Defense isn't exactly the weak point; it just doesn't have the depth of the
other areas. In the middle of the back line is Luis Marin; sometimes he'll
play as a zonal marker, but other times he'll be a full-blown libero, moving
up regularly to support the attack. At times he's vulnerable to speedy
attackers. On the right is Reynaldo Parks, the captain: a good man-marker,
he's solid and consistent without being spectacular. On the left is the most
talented of all, Gilberto Martinez. With his long flowing hair, he's hard to
miss: an aggressive and precise tackler and first-class marker. At times he
can get a bit too aggressive and find himself out of position, but his
natural skills usually allow him to recover. At 22, he's already one of the
top defenders in the region. The best of the rest right now are Austin Berry
on the left and Jervis Drummond on the right.
The keeper is 36-year old Erick Lonnis, who recaptured his longtime starting
role during the qualifiers. He's good but not great, and at times comes off
the line a bit too far; on the other hand, he can be spectacular both in
saves and clearances. Second choice is probably Alvaro Mesen; he's a good
all-rounder, but Lonnis' experience figures to put him between the posts in
CONCACAF isn't the strongest region around, and of course Costa Rica isn't
as talented as Argentina. It's safe to say they won't win the World Cup. But
they play Latin American football at its best: quick passes on the ground,
with plenty of technique and lots of scope for individual flair. On their
day, they can challenge any team in the world, and best of all, they seem to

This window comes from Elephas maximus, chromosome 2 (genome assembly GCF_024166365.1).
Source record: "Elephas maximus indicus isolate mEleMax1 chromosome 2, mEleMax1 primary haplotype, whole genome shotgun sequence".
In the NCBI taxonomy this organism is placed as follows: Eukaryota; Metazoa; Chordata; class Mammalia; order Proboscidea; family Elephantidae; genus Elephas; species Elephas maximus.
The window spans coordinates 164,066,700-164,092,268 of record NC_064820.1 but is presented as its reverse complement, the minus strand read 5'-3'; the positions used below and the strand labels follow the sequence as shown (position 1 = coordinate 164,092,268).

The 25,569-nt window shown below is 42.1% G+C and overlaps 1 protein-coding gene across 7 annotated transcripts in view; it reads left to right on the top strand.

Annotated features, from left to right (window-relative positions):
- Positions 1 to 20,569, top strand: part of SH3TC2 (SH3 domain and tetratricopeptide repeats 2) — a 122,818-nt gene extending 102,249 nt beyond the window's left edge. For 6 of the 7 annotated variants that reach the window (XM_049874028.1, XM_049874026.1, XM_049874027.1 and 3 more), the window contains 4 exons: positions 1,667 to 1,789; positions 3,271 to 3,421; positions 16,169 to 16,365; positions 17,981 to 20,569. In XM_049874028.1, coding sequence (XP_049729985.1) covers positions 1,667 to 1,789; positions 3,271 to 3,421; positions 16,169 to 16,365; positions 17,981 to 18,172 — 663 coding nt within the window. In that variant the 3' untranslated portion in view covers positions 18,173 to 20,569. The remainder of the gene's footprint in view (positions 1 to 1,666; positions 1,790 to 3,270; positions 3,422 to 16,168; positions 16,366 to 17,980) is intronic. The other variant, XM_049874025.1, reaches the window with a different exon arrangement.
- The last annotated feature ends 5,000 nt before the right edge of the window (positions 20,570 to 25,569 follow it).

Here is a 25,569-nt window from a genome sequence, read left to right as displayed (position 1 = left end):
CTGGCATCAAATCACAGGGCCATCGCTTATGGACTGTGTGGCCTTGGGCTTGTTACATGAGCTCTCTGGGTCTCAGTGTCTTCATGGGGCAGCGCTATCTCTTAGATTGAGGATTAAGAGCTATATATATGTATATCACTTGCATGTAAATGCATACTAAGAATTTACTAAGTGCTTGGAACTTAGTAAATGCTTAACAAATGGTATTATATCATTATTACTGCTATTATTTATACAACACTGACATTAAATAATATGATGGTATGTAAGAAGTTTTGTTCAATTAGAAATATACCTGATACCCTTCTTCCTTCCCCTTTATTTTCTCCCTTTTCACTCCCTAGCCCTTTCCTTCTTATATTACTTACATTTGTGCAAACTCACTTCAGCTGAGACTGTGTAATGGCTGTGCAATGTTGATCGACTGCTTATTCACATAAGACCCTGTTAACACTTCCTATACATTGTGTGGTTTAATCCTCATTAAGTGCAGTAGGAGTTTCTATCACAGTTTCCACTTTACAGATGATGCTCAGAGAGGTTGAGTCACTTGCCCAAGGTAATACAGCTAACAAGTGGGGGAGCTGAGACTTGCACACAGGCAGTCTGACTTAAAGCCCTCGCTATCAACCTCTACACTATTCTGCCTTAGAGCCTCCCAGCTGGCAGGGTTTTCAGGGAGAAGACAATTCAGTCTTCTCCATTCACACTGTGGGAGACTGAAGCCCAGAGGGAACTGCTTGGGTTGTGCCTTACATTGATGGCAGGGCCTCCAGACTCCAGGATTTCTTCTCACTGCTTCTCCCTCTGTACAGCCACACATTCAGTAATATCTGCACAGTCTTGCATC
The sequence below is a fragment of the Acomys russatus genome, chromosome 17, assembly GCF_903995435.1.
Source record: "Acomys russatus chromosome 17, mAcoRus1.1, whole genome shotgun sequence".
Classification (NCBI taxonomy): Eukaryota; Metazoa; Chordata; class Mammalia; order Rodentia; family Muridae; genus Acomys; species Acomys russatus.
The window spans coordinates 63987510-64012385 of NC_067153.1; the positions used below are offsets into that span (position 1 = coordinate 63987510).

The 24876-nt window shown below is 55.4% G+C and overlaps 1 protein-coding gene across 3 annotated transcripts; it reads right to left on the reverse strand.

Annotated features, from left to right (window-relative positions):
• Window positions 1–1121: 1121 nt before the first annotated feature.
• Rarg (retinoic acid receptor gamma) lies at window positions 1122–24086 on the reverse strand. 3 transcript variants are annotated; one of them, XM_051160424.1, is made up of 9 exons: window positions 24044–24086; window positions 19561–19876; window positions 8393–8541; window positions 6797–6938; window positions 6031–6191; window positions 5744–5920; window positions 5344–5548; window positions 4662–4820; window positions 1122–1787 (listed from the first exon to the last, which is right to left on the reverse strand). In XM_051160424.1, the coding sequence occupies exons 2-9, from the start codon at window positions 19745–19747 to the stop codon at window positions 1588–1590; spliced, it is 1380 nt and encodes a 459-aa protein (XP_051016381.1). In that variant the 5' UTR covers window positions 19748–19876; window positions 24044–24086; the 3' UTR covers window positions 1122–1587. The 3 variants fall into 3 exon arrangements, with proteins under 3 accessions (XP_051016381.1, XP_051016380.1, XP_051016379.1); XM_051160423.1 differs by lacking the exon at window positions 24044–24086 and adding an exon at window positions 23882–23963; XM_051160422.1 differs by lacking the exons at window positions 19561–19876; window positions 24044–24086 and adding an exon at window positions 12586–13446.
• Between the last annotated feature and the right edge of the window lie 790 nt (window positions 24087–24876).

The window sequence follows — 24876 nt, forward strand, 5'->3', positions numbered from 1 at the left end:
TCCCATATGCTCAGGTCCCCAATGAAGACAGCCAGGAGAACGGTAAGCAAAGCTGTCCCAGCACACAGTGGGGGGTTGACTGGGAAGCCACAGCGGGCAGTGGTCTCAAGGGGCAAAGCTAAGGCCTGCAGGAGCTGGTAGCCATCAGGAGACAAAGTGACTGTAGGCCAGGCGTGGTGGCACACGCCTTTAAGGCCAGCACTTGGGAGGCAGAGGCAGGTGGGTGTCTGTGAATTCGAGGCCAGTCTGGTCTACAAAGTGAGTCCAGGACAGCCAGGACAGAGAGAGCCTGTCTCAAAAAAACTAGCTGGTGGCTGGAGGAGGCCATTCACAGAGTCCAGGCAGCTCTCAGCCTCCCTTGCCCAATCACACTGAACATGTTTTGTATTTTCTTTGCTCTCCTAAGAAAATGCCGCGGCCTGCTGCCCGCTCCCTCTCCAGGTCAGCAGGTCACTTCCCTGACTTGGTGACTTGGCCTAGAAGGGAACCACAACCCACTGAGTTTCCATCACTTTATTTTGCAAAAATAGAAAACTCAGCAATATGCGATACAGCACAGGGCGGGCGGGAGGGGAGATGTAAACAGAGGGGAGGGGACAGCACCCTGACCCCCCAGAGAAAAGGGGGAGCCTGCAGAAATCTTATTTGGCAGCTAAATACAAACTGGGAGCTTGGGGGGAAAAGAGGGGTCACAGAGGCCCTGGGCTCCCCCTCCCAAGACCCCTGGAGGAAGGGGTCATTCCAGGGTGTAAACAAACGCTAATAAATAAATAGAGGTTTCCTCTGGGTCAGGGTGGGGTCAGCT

enjoy doing it. One more cautionary note: the team trainer says some of the
players seem fatigued from too much action, and efforts to get Costa Rican
clubs to cut down the schedule have been unsuccessful. Let's hope Wanchope
and company are ready to go -- because if everyone's healthy and in form,
they'll make a lot of new fans in Korea and Japan.
A BRIEF WORLD CUP HISTORY
by Jan Alsos
Few people gave Costa Rica hopes when they were drawn with
Brazil, Sweden and Scotland for their only World Cup appearance in 1990. They proved to
be made of sterner stuff than most experts thought after beating Scotland in their first game. A
narrow defeat to Brazil came before Sweden was beaten after coming from behind in a
decisive match. Even though they lost big against Czechoslovakia in the second round, the
Costa Ricans more than justified their right to be at the World Cup which so many of the
experts had doubted before the tournament.
Info on how
the World Cup was founded and about the trophy as well.
on every match in every tournament.
Interesting columns about the past, present and future of the World Cup.
with appearances in the World Cup. Detailed info on every country.
of many of the most influential players in history.
An A-Z collection
of strange and different stories in World Cup history.
A big collection
of various statistics and records.
since it was introduced in 1966.
knowledge about the WC. Three different levels. No prizes, just for fun.
lots of stuff. For instance Best Goals, Best Players and Best Matches.
of links to other soccer sites with World Cup connection.
and buttons for you to link to us if you want.
A little information
on who keeps this site available.